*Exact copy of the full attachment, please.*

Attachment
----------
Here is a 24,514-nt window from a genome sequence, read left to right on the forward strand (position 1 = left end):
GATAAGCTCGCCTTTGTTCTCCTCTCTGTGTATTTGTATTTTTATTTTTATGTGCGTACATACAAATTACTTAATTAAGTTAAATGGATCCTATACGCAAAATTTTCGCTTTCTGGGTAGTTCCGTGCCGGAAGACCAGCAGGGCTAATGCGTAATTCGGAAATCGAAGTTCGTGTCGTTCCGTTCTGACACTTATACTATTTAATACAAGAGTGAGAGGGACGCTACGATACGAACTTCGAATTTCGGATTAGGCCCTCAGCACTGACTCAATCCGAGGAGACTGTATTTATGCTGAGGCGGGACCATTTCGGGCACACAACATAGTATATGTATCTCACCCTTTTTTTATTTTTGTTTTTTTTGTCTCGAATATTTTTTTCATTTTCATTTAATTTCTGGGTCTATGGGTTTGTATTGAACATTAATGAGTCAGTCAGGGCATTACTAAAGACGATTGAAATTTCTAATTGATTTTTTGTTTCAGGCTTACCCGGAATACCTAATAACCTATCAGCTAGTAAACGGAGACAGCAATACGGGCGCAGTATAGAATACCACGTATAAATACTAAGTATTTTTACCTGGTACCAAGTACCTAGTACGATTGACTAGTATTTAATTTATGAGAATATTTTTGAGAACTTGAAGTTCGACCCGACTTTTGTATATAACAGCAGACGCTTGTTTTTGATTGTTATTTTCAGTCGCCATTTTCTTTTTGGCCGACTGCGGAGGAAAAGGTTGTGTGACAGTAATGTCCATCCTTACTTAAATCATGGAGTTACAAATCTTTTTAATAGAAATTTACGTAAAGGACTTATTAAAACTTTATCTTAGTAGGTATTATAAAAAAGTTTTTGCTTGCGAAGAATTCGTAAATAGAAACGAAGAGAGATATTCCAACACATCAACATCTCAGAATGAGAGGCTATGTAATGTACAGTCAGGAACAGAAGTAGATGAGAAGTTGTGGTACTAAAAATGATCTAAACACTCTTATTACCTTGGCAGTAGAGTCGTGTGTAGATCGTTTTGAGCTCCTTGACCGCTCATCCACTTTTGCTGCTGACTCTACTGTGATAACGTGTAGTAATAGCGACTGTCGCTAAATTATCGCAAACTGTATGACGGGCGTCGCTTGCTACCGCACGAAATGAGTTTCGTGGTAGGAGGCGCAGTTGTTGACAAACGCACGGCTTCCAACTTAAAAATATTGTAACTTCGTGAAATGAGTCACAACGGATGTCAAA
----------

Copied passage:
Here is a 24,514-nt window from a genome sequence, read left to right on the forward strand (position 1 = left end):
GATAAGCTCGCCTTTGTTCTCCTCTCTGTGTATTTGTATTTTTATTTTTATGTGCGTACATACAAATTACTTAATTAAGTTAAATGGATCCTATACGCAAAATTTTCGCTTTCTGGGTAGTTCCGTGCCGGAAGACCAGCAGGGCTAATGCGTAATTCGGAAATCGAAGTTCGTGTCGTTCCGTTCTGACACTTATACTATTTAATACAAGAGTGAGAGGGACGCTACGATACGAACTTCGAATTTCGGATTAGGCCCTCAGCACTGACTCAATCCGAGGAGACTGTATTTATGCTGAGGCGGGACCATTTCGGGCACACAACATAGTATATGTATCTCACCCTTTTTTTATTTTTGTTTTTTTTGTCTCGAATATTTTTTTCATTTTCATTTAATTTCTGGGTCTATGGGTTTGTATTGAACATTAATGAGTCAGTCAGGGCATTACTAAAGACGATTGAAATTTCTAATTGATTTTTTGTTTCAGGCTTACCCGGAATACCTAATAACCTATCAGCTAGTAAACGGAGACAGCAATACGGGCGCAGTATAGAATACCACGTATAAATACTAAGTATTTTTACCTGGTACCAAGTACCTAGTACGATTGACTAGTATTTAATTTATGAGAATATTTTTGAGAACTTGAAGTTCGACCCGACTTTTGTATATAACAGCAGACGCTTGTTTTTGATTGTTATTTTCAGTCGCCATTTTCTTTTTGGCCGACTGCGGAGGAAAAGGTTGTGTGACAGTAATGTCCATCCTTACTTAAATCATGGAGTTACAAATCTTTTTAATAGAAATTTACGTAAAGGACTTATTAAAACTTTATCTTAGTAGGTATTATAAAAAAGTTTTTGCTTGCGAAGAATTCGTAAATAGAAACGAAGAGAGATATTCCAACACATCAACATCTCAGAATGAGAGGCTATGTAATGTACAGTCAGGAACAGAAGTAGATGAGAAGTTGTGGTACTAAAAATGATCTAAACACTCTTATTACCTTGGCAGTAGAGTCGTGTGTAGATCGTTTTGAGCTCCTTGACCGCTCATCCACTTTTGCTGCTGACTCTACTGTGATAACGTGTAGTAATAGCGACTGTCGCTAAATTATCGCAAACTGTATGACGGGCGTCGCTTGCTACCGCACGAAATGAGTTTCGTGGTAGGAGGCGCAGTTGTTGACAAACGCACGGCTTCCAACTTAAAAATATTGTAACTTCGTGAAATGAGTCACAACGGATGTCAAA